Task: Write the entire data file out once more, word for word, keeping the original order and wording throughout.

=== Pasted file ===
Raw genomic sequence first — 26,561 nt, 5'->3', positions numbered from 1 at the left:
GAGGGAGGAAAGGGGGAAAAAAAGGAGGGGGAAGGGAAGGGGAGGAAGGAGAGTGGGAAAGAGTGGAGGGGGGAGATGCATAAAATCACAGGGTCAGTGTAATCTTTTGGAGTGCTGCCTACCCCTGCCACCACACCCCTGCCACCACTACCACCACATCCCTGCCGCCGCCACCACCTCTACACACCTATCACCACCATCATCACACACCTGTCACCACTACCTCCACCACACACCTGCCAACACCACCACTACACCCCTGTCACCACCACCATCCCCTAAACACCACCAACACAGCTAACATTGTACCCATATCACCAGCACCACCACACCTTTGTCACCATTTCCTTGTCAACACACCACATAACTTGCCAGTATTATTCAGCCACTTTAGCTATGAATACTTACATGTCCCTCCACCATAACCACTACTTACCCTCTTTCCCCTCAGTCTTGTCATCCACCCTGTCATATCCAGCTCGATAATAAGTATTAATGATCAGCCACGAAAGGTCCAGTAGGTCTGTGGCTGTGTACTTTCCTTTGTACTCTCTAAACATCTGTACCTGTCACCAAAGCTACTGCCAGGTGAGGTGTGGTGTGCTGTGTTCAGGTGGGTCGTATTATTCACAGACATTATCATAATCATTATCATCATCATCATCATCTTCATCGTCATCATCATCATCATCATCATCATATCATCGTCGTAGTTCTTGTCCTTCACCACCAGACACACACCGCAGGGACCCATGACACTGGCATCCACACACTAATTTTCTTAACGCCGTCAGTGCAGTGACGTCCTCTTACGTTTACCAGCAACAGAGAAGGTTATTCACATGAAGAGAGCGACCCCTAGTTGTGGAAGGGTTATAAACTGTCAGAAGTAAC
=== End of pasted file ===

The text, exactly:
Raw genomic sequence first — 26,561 nt, 5'->3', positions numbered from 1 at the left:
GAGGGAGGAAAGGGGGAAAAAAAGGAGGGGGAAGGGAAGGGGAGGAAGGAGAGTGGGAAAGAGTGGAGGGGGGAGATGCATAAAATCACAGGGTCAGTGTAATCTTTTGGAGTGCTGCCTACCCCTGCCACCACACCCCTGCCACCACTACCACCACATCCCTGCCGCCGCCACCACCTCTACACACCTATCACCACCATCATCACACACCTGTCACCACTACCTCCACCACACACCTGCCAACACCACCACTACACCCCTGTCACCACCACCATCCCCTAAACACCACCAACACAGCTAACATTGTACCCATATCACCAGCACCACCACACCTTTGTCACCATTTCCTTGTCAACACACCACATAACTTGCCAGTATTATTCAGCCACTTTAGCTATGAATACTTACATGTCCCTCCACCATAACCACTACTTACCCTCTTTCCCCTCAGTCTTGTCATCCACCCTGTCATATCCAGCTCGATAATAAGTATTAATGATCAGCCACGAAAGGTCCAGTAGGTCTGTGGCTGTGTACTTTCCTTTGTACTCTCTAAACATCTGTACCTGTCACCAAAGCTACTGCCAGGTGAGGTGTGGTGTGCTGTGTTCAGGTGGGTCGTATTATTCACAGACATTATCATAATCATTATCATCATCATCATCATCTTCATCGTCATCATCATCATCATCATCATCATATCATCGTCGTAGTTCTTGTCCTTCACCACCAGACACACACCGCAGGGACCCATGACACTGGCATCCACACACTAATTTTCTTAACGCCGTCAGTGCAGTGACGTCCTCTTACGTTTACCAGCAACAGAGAAGGTTATTCACATGAAGAGAGCGACCCCTAGTTGTGGAAGGGTTATAAACTGTCAGAAGTAAC